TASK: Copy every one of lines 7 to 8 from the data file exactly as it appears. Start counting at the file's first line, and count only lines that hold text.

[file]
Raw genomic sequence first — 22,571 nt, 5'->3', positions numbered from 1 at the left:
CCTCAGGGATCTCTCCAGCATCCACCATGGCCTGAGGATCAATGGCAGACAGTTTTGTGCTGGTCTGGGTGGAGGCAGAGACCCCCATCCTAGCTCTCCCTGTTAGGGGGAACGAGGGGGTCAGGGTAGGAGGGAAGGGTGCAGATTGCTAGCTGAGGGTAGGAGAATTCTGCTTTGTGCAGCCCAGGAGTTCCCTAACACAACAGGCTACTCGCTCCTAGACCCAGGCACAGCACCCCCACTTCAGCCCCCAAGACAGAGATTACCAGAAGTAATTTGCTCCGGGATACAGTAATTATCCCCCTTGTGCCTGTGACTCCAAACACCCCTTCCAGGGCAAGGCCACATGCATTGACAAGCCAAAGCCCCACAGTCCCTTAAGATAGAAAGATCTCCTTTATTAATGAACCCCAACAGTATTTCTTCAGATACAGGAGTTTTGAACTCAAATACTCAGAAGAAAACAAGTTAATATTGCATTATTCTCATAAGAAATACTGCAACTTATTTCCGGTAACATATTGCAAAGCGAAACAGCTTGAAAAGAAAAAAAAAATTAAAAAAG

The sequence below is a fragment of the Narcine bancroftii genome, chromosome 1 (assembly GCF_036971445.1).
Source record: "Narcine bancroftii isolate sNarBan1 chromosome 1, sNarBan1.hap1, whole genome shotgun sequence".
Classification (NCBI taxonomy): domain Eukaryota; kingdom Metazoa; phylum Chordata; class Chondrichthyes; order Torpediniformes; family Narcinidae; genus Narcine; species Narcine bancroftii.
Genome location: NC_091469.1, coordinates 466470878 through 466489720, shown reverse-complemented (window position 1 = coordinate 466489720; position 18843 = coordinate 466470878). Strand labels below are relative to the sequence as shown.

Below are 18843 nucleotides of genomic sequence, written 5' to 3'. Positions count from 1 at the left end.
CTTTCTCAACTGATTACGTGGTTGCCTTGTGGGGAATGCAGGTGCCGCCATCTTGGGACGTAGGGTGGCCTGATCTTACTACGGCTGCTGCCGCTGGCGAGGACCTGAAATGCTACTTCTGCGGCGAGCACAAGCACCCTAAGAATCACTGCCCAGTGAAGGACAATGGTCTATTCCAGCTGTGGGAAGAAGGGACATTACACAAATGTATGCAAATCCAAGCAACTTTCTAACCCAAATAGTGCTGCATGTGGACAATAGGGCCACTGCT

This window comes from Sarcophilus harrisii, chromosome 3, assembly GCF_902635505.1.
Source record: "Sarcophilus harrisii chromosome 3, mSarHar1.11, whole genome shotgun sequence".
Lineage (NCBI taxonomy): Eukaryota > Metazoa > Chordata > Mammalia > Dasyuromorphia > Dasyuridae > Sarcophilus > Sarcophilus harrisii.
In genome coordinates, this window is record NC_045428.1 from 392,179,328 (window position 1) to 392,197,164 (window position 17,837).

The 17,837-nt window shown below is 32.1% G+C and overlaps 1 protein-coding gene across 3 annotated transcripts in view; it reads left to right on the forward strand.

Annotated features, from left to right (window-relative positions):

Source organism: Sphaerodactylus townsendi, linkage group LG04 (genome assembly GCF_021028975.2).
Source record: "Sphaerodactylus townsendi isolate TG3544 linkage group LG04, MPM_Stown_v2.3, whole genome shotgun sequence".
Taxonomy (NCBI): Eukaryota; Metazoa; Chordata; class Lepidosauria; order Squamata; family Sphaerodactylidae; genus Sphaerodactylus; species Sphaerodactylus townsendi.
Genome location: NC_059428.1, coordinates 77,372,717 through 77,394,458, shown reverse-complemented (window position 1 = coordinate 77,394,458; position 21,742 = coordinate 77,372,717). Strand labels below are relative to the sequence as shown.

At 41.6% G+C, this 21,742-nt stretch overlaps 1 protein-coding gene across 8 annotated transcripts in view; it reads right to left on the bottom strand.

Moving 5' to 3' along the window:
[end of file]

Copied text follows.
Below are 18843 nucleotides of genomic sequence, written 5' to 3'. Positions count from 1 at the left end.
CTTTCTCAACTGATTACGTGGTTGCCTTGTGGGGAATGCAGGTGCCGCCATCTTGGGACGTAGGGTGGCCTGATCTTACTACGGCTGCTGCCGCTGGCGAGGACCTGAAATGCTACTTCTGCGGCGAGCACAAGCACCCTAAGAATCACTGCCCAGTGAAGGACAATGGTCTATTCCAGCTGTGGGAAGAAGGGACATTACACAAATGTATGCAAATCCAAGCAACTTTCTAACCCAAATAGTGCTGCATGTGGACAATAGGGCCACTGCT